Kruger did not like having too many Cape Dutch in the ZAR as he felt they were too pro British & influenced by them. Both President Paul Kruger & President Marthinus Steyn of the OVS rejected the Afrikaner Bond & did not subscribe to their empire building goals. The Boers only ever wanted minimalist republics where they could exercise a significant degree of self determination. They had no interest in the goals of the Afrikaners & British who wanted to build a united South Africa. When a united South Africa was later built after the Boer Republics were conquered: the Boers tried to extricate themselves from South Africa & restore their Boer Republics with the Maritz Rebellion of 1914 & later with another campaign during the late 1940s only to be stopped both times by the Afrikaners who were now running the mini Empire they wanted. The Afrikaner / British Empire running South Africa marginalized & co-opted the Boers who were outnumbered by the Cape Dutch & Anglophone population.

    • Bulldog Posted October 18, 2021 7:54 am

      While I appreciate the time you have taken to write such a long-winded response, you really are tying yourself in knots in your desperation to absolve Kruger and his minions of any and all blame for the war that they started. It is nonsensical to claim that Steyn didn’t want a war, that Kruger ‘bent over backwards’ to appease the British, and to deny the well-documented Empire-building ambitions of the Boers.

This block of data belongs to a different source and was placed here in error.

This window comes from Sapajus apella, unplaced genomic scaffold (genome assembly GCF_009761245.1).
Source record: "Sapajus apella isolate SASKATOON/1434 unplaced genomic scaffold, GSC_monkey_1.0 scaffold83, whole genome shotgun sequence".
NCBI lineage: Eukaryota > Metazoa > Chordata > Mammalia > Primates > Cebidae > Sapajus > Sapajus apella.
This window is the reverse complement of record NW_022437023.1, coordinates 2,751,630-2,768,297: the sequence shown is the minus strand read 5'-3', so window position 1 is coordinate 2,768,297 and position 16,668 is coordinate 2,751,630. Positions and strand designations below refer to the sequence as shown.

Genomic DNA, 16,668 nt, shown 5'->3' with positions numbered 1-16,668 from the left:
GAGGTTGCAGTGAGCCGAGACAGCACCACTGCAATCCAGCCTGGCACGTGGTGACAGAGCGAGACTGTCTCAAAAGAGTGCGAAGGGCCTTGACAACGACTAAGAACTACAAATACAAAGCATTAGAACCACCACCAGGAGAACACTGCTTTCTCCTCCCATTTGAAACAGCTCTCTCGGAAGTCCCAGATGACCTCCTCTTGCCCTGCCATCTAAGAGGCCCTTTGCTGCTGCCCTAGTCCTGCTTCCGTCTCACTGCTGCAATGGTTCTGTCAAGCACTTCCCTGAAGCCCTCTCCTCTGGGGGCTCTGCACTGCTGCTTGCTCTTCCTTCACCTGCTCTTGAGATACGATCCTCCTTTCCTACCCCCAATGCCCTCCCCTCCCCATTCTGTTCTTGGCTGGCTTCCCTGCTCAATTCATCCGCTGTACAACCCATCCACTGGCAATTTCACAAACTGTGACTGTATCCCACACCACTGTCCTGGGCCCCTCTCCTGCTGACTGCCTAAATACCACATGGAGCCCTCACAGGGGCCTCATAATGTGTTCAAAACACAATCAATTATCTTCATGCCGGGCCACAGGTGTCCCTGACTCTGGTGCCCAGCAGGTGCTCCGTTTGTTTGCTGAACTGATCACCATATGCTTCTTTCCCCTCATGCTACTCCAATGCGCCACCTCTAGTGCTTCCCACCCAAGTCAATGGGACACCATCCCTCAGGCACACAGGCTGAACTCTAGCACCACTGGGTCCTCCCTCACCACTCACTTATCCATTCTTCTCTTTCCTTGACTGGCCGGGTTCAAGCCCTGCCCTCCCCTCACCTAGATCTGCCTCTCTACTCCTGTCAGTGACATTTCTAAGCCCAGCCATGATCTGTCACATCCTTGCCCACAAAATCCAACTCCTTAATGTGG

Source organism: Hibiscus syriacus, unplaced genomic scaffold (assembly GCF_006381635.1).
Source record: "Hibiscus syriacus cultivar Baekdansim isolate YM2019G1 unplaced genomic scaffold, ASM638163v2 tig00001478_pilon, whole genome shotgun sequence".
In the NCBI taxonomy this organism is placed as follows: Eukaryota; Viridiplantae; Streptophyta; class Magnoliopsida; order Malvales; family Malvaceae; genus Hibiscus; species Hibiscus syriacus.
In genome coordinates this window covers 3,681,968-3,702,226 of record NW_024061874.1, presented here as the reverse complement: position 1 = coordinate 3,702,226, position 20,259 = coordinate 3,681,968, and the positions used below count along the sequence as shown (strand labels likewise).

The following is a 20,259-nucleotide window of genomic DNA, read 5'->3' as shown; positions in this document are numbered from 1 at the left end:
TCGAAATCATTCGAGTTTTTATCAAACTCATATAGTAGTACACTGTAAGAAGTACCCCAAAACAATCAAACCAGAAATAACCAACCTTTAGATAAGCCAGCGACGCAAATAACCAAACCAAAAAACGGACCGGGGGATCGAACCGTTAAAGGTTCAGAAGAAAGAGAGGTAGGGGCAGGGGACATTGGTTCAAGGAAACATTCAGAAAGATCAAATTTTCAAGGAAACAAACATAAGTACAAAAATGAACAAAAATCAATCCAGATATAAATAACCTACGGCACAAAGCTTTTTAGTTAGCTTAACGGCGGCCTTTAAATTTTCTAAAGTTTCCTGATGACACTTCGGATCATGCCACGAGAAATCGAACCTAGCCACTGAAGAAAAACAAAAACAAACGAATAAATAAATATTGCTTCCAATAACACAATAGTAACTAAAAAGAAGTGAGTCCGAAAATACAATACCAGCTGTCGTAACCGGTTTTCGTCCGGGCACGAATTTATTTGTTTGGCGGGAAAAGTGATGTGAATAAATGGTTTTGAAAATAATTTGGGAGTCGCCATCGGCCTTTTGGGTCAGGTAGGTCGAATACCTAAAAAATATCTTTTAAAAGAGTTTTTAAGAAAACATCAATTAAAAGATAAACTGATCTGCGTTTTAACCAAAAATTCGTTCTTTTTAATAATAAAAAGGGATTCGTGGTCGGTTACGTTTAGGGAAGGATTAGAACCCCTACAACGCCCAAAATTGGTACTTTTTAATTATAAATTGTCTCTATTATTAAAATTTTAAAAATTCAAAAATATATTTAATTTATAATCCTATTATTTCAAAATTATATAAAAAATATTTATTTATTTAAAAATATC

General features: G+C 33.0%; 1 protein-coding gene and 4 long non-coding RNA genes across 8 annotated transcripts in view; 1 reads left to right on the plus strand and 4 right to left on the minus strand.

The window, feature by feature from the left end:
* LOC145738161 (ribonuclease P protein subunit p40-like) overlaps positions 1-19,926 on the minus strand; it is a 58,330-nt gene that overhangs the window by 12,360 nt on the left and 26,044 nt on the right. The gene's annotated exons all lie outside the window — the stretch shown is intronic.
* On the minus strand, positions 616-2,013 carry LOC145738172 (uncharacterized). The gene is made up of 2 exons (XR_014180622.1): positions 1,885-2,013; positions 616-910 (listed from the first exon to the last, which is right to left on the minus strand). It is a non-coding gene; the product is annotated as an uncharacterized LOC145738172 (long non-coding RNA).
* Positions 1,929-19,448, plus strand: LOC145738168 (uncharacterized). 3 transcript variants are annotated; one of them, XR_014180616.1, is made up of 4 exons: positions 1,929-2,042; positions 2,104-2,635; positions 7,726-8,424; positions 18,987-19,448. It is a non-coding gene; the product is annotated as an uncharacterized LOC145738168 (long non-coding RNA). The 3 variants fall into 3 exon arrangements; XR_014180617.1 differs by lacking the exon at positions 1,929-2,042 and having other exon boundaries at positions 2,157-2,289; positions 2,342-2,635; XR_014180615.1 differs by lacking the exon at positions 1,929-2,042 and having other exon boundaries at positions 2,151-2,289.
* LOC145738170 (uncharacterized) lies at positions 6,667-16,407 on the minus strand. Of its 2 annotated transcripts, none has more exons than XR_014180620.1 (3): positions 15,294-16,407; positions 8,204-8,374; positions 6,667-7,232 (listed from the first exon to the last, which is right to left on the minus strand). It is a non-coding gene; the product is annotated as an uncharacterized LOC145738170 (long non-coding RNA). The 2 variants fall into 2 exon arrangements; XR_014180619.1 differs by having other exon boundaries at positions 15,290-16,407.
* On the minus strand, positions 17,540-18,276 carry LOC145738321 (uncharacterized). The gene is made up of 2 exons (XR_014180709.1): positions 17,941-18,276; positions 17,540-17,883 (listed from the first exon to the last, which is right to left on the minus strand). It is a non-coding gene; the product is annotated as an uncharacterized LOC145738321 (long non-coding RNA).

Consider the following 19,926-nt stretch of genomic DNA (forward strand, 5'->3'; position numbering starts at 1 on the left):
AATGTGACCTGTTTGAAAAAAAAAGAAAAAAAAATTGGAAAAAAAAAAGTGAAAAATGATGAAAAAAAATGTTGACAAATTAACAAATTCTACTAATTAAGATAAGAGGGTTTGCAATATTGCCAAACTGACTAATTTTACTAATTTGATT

You will notice that the article you take exception to was supported by 34 references, whereas your attempt at a rebuttal has… none at all.

      • Ron. Posted October 22, 2021 6:04 am

        First of all: presuming that your sources actually support your novel interpretation of the events that led up to the second Anglo-Boer War – it does not change the fact that your accusations are wrong. Just using basic logic would deduce that the Boers would not want to go to war against the strongest Empire of the time: the British Empire with its unlimited number of soldiers they could call upon & later indeed did, while the Boers on the other hand had no standing army & relied solely on the Commandos: ie: the unpaid voluntary warriors comprised from the general Boer population.

        President Steyn as well as General Koos de la Rey are well known for their public opposition to going to war as they rightly warned that it could lead to the loss of their republics. I find it supremely ironic that a modern day British Imperialist is protesting the alleged attempted emergence of a supposed “Boer Empire”. This reminds me of the time when notable BBC personality Louis Theroux hypocritically claimed in the hit piece: Boer Separatists that he was not claiming any part of South Africa despite the fact that his British antecedents in fact DID claim half of Africa in the past. Not to mention ALL of South Africa itself. LOL!